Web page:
Cottier contends the evidence was insufficient in two respects: First, the government's evidence failed to establish the existence of a promulgated regulation restricting entry, which Cottier alleges is an element of the offense. Second, the evidence was insufficient as to his knowledge that his entry was prohibited. Cottier also contends the trial court erred by excluding evidence relating to his argument that his actions were justified under principles of international law and the common law defense of justification. Finally, Cottier raises issues of standing and justiciability concerning the excluded evidence.

(1) Promulgated Regulation

18 U.S.C. § 1382 prohibits the going "... upon any military ... installation ... for any purpose prohibited by law or lawful regulation...." Determining the elements of this offense is a question of law reviewable de novo. United States v. Wilson, 720 F.2d 608, 609 n. 2 (9th Cir. 1983), cert. denied, --- U.S. ----, 104 S. Ct. 1304, 79 L. Ed. 2d 703 (1984).

Cottier contends that proof of the existence of a promulgated regulation restricting entry is explicitly required by the language of the statute and that no evidence was introduced addressing the element. He relies on language arising in United States v. Patz, 584 F.2d 927, 929 (9th Cir. 1978), where this court noted that the "usual situation in which 18 U.S.C. § 1382 is applicable" involves restricted access pursuant to a properly promulgated regulation. This type of passing, narrative language neither literally nor contextually lays down a solid rule that proof of the existence of a valid regulation restricting entry is an essential element of the offense.

In discussing 18 U.S.C. § 1382, this court has noted that " [u]nlike common law trespass, [Sec. 1382] requires that the initial entry be made for a prohibited purpose." United States v. Hall, 742 F.2d 1153, 1154 (9th Cir. 1984). This prohibited purpose, the Hall court noted, may be the unauthorized entry itself. Id. Thus, "going upon a military base with knowledge that such entry is unauthorized violates 18 U.S.C. § 1382." Id. at 1155. The Hall language clearly indicates that the "purpose prohibited by law" requirement of the statute is satisfied if the defendant knows that his entry is unauthorized. Here, the commander has restricted entry under lawful authority. 32 C.F.R. Sec. 809a.1(b). Under Hall, this is sufficient to meet the "prohibited by law" requirement if Cottier knew his entry was unauthorized.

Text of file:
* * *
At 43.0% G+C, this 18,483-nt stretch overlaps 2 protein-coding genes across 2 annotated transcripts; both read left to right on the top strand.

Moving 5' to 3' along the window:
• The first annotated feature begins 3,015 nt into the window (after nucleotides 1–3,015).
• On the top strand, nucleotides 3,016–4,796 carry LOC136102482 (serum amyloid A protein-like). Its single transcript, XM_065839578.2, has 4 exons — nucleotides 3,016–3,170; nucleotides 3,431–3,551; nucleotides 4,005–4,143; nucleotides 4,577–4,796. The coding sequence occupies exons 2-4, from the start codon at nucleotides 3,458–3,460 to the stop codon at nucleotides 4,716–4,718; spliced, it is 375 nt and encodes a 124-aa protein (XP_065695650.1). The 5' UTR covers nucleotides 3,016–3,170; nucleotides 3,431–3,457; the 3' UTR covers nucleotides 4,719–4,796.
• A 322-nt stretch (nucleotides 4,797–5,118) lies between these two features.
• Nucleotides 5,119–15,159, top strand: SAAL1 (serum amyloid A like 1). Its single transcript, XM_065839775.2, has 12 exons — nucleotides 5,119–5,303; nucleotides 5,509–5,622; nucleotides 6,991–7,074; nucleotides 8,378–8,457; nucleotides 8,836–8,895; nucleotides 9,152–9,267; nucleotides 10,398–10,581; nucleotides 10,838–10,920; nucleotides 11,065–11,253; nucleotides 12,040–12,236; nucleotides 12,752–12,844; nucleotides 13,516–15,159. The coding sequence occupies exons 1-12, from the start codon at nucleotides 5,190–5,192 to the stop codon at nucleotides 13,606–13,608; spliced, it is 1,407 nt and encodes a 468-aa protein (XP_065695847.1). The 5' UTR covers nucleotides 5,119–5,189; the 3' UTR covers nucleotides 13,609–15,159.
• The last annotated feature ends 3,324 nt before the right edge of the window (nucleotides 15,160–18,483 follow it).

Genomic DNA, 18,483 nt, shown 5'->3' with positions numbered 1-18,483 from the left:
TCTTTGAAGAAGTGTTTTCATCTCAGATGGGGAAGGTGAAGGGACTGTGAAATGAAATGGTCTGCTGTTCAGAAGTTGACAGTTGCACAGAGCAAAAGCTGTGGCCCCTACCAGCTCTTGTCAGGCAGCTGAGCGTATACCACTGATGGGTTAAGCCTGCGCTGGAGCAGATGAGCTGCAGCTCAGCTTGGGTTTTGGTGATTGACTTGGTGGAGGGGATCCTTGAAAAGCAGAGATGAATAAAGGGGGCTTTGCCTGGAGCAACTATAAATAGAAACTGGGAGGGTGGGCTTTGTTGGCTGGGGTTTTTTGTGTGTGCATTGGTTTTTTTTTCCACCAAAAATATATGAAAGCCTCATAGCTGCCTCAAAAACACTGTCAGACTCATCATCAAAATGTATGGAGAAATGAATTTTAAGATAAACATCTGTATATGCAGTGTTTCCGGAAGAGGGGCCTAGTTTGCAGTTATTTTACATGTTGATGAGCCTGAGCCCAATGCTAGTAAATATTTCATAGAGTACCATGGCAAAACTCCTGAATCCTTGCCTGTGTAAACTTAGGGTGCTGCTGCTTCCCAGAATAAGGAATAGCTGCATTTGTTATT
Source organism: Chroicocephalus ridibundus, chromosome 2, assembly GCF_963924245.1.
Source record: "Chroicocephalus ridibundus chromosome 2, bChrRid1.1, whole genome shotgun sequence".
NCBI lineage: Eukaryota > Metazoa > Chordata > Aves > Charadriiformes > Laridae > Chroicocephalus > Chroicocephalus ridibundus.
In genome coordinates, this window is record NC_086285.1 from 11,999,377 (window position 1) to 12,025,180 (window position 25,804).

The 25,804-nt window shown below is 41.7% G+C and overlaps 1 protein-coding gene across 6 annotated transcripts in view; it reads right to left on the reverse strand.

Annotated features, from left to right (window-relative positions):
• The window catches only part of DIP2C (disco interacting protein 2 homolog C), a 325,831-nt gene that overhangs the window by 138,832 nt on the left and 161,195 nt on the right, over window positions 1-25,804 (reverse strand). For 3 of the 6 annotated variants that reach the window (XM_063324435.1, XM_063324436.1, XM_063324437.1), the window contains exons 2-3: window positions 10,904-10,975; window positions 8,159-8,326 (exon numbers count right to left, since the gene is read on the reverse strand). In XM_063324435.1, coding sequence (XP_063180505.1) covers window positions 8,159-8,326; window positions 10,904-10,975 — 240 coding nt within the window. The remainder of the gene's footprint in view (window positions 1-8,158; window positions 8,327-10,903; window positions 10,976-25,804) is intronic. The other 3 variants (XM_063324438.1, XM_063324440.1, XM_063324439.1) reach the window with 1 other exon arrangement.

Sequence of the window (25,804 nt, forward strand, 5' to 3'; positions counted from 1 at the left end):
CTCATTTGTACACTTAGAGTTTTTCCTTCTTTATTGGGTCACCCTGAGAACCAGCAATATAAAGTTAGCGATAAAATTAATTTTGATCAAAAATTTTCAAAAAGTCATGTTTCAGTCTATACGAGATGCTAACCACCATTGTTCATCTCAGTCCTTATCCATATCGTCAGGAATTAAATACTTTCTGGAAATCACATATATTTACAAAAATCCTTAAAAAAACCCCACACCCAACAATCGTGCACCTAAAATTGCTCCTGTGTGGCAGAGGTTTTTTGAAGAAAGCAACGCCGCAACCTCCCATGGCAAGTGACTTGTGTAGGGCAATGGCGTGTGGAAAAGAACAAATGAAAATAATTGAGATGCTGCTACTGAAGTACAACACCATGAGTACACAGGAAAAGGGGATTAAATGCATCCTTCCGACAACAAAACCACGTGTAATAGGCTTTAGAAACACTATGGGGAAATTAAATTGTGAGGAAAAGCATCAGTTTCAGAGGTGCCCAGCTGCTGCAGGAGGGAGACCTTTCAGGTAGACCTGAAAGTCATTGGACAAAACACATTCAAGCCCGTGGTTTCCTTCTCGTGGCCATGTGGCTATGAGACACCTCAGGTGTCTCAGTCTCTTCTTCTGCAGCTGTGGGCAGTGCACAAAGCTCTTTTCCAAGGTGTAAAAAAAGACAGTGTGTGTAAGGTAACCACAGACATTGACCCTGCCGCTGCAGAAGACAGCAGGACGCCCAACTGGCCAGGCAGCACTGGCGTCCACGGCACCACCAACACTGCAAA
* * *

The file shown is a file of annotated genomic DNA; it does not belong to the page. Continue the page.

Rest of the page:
(2) Knowledge

Cottier also contends the evidence was insufficient to support the trial court's finding that he knew his entry was unauthorized. We must determine, after viewing the evidence in a light most favorable to the government, whether the trial court could conclude beyond a reasonable doubt that such knowledge existed. Jackson v. Virginia, 443 U.S. 307, 319, 99 S. Ct. 2781, 2789, 61 L. Ed. 2d 560, reh. denied, 444 U.S. 890, 100 S. Ct. 195, 62 L. Ed. 2d 126 (1979); accord United States v. Multi-Management, Inc., 743 F.2d 1359, 1362 (9th Cir. 1984).